Petraeus was in command of the largest NATO mission Germany has ever participated in in Afghanistan. He was also a senior military or intelligence figure within multiple US administrations that had been trying, only with very moderate success, to encourage Germany to increase its military spending and consider a more active military role in the 21st century.

Germany, which has faced criticism for being slow to support Kyiv with arms, last week approved the sending of heavy weapons to Ukraine. It is considering sending howitzers in addition to the Gepard anti-aircraft tanks and other equipment it has already agreed to send.

Germany to send weapons to Ukraine

What is Moscow planning for May 9?

Petraeus also addressed predictions that Moscow may be planning to declare a victory or expand the war on May 9, a major Russian holiday that marks the Soviet Union's triumph over Nazi Germany. 

"There are reports that the Russians, at the very least, are considering some kind of general mobilization announcement where this would transform the country from conducting a 'special military operation,' as they have termed it, to conducting World War III or something along those lines to try to galvanize Russian popular support," Petraeus said. 

He added that it was unlikely Putin was planning to use nuclear or chemical weapons on that date "because crossing those thresholds would be so significant." 

Petraeus also voiced doubts about a theory that Russia might use May 9 to target Ukrainian President Volodymyr Zelenskyy: "There are credible reports of saboteurs, of spies, of special operators who have been in Kyiv and have, it seems, tried to target President Zelenskyy... you can never take anything off the table when it comes to Vladimir Putin... But again, I don't think that is very high in likelihood."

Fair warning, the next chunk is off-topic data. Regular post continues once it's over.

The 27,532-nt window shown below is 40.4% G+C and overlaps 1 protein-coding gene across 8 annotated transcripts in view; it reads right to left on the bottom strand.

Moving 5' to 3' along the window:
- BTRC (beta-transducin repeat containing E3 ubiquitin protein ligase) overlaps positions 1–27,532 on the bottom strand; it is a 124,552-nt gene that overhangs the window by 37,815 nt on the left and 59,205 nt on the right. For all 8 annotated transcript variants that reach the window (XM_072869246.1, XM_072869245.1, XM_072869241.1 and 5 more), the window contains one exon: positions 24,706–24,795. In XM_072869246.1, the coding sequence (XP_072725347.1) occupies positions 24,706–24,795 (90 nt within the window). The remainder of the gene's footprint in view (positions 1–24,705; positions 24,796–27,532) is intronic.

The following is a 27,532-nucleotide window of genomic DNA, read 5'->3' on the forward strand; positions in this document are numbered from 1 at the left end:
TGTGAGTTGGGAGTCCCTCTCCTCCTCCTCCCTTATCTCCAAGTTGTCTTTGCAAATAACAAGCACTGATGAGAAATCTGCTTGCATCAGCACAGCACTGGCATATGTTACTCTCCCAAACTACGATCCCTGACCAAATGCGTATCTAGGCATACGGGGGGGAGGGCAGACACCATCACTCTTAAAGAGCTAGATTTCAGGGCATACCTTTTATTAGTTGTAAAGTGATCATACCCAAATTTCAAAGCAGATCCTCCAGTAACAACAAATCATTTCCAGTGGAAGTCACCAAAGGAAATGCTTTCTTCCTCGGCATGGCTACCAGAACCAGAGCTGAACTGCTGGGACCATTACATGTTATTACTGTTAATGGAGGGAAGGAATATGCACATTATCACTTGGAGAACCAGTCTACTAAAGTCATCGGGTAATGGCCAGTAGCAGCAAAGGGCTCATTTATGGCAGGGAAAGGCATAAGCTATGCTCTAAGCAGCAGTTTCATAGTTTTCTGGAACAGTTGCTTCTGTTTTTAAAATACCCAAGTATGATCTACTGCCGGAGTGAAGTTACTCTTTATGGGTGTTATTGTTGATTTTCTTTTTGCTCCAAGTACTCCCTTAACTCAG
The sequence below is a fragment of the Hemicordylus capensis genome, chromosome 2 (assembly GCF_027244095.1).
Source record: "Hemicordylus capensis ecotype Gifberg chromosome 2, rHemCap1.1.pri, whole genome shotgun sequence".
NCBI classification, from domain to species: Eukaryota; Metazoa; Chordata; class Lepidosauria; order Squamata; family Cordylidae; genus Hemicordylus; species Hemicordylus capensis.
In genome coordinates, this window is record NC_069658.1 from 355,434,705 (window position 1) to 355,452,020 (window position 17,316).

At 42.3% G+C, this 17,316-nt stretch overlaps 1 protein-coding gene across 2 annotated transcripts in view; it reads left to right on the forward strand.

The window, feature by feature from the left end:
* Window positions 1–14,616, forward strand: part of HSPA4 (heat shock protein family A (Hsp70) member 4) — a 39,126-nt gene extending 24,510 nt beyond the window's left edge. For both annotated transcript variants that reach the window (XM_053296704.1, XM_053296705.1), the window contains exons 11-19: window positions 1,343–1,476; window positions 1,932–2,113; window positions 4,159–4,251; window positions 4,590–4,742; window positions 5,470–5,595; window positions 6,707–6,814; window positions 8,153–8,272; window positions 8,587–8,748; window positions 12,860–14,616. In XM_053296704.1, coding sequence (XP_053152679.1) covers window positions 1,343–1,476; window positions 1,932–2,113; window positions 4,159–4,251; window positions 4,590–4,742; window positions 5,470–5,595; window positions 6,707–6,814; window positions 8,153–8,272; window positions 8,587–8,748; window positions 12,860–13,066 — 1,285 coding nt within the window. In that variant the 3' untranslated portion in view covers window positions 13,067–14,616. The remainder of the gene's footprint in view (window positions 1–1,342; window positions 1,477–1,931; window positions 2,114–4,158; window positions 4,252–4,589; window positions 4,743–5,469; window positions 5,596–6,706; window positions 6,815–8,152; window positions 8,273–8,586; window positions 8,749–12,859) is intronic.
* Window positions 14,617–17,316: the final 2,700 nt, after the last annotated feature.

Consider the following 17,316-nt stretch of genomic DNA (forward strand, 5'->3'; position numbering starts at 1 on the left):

Petraeus sees possible Russian escalation

The UN says it has recorded 6,600 civilian casualties in the war so far, including 3,200 deaths, warning that the real figures are likely to be considerably higher. The West has accused Russia of committing war crimes, a charge Moscow denies.  

When asked whether the West should support truce negotiations with Putin after accusing him of atrocities, Petraeus said that should be for Ukraine's leadership to decide. 

"We should take our lead from President Zelenskyy, and if he and his people are willing to negotiate, then clearly I think it is time that we would certainly collaborate with him on that," he said. "After all, it is his country that is bearing the destructive power of Russia."

He also said it was important to keep in mind that "Vladimir Putin most wants to negotiate," not necessarily because of Russian military losses on the battlefield, but in the hope of "relief from the sanctions on his economy, financial system, inner circle, and the toll that's taking on the business community." 

The interview was conducted by DW's Ines Pohl in Washington.

Edited by: Mark Hallam.

Is the West already a party to the conflict?